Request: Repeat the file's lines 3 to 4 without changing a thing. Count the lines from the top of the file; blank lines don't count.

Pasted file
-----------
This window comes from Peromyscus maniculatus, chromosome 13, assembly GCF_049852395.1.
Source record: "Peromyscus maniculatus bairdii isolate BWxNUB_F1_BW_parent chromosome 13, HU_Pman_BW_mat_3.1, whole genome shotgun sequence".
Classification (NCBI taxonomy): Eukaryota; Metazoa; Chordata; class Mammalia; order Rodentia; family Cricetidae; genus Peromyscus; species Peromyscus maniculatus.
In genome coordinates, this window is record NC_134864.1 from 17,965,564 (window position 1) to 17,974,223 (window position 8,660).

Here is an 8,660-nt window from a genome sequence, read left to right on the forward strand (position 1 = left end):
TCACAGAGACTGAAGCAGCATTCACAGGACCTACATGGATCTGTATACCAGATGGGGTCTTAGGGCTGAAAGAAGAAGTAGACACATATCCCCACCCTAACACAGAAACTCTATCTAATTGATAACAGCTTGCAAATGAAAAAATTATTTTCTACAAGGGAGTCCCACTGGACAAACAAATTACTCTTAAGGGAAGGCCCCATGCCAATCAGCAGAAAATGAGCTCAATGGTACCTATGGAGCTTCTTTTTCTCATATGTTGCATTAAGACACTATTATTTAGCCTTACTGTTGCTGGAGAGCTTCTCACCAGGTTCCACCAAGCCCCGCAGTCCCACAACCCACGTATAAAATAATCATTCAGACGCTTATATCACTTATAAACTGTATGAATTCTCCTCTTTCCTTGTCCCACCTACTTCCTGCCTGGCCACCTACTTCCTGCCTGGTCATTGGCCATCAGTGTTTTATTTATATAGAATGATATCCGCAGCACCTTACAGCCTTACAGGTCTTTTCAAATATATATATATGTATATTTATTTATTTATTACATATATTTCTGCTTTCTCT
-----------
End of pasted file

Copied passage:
Classification (NCBI taxonomy): Eukaryota; Metazoa; Chordata; class Mammalia; order Rodentia; family Cricetidae; genus Peromyscus; species Peromyscus maniculatus.
In genome coordinates, this window is record NC_134864.1 from 17,965,564 (window position 1) to 17,974,223 (window position 8,660).